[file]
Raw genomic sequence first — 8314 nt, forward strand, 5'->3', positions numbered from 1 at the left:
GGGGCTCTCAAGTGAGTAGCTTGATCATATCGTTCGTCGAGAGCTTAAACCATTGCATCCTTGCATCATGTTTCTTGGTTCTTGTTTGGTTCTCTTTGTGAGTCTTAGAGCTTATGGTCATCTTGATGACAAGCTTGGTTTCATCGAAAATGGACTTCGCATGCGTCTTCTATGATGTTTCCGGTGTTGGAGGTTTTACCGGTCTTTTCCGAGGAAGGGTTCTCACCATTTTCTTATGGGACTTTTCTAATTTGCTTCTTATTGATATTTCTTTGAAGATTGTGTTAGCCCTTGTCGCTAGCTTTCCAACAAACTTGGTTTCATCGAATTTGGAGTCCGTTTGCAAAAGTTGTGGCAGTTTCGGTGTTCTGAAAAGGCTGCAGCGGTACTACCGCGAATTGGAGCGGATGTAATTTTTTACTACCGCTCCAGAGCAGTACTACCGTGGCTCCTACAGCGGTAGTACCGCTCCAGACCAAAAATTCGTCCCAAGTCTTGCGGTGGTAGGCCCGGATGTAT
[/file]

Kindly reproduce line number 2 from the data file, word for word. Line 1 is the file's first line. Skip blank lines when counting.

GGGGCTCTCAAGTGAGTAGCTTGATCATATCGTTCGTCGAGAGCTTAAACCATTGCATCCTTGCATCATGTTTCTTGGTTCTTGTTTGGTTCTCTTTGTGAGTCTTAGAGCTTATGGTCATCTTGATGACAAGCTTGGTTTCATCGAAAATGGACTTCGCATGCGTCTTCTATGATGTTTCCGGTGTTGGAGGTTTTACCGGTCTTTTCCGAGGAAGGGTTCTCACCATTTTCTTATGGGACTTTTCTAATTTGCTTCTTATTGATATTTCTTTGAAGATTGTGTTAGCCCTTGTCGCTAGCTTTCCAACAAACTTGGTTTCATCGAATTTGGAGTCCGTTTGCAAAAGTTGTGGCAGTTTCGGTGTTCTGAAAAGGCTGCAGCGGTACTACCGCGAATTGGAGCGGATGTAATTTTTTACTACCGCTCCAGAGCAGTACTACCGTGGCTCCTACAGCGGTAGTACCGCTCCAGACCAAAAATTCGTCCCAAGTCTTGCGGTGGTAGGCCCGGATGTAT